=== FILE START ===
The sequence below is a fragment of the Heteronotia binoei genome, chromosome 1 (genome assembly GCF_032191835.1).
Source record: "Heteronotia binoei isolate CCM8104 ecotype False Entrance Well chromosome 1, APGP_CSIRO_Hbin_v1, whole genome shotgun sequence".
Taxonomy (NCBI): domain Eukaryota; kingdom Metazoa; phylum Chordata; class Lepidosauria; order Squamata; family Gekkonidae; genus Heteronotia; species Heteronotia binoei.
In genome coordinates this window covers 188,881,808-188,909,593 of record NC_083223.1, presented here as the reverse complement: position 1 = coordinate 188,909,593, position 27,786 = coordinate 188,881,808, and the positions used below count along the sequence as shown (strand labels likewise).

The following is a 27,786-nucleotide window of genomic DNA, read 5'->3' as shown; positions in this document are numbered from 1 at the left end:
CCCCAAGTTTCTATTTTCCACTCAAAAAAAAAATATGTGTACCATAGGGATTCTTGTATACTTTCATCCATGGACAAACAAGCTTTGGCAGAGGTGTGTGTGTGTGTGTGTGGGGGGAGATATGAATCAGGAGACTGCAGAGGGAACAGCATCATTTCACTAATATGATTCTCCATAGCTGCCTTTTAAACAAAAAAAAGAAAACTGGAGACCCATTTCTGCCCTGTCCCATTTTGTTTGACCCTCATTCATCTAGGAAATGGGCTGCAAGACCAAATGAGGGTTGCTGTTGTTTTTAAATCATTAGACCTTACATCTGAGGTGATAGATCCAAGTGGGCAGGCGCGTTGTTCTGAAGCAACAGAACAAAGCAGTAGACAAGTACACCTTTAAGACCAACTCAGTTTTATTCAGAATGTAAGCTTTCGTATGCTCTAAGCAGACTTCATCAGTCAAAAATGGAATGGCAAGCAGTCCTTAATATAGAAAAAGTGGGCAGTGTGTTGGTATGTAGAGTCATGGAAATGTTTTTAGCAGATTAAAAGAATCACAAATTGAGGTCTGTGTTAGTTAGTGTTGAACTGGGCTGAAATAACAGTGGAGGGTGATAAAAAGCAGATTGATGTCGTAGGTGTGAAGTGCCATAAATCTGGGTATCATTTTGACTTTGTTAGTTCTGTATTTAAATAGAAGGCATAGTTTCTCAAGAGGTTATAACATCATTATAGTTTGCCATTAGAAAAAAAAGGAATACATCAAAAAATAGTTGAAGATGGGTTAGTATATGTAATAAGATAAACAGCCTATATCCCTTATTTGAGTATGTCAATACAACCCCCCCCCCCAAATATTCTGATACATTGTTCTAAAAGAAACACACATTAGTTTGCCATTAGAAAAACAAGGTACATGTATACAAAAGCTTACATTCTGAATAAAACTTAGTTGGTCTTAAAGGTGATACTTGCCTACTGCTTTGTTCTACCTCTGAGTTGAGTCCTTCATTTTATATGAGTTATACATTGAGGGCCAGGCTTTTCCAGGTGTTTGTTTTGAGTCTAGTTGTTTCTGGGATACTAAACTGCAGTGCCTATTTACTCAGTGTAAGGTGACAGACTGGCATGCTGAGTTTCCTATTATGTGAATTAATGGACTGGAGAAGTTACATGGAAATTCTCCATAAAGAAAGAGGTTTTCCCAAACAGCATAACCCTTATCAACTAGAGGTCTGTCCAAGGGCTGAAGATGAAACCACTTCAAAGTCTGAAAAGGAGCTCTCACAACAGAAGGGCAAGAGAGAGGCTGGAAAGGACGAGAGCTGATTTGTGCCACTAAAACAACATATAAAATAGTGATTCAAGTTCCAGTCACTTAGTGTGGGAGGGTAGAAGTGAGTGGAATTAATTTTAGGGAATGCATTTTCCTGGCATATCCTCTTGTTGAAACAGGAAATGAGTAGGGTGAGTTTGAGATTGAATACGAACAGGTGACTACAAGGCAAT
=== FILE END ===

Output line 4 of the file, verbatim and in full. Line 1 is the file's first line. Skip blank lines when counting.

In genome coordinates this window covers 188,881,808-188,909,593 of record NC_083223.1, presented here as the reverse complement: position 1 = coordinate 188,909,593, position 27,786 = coordinate 188,881,808, and the positions used below count along the sequence as shown (strand labels likewise).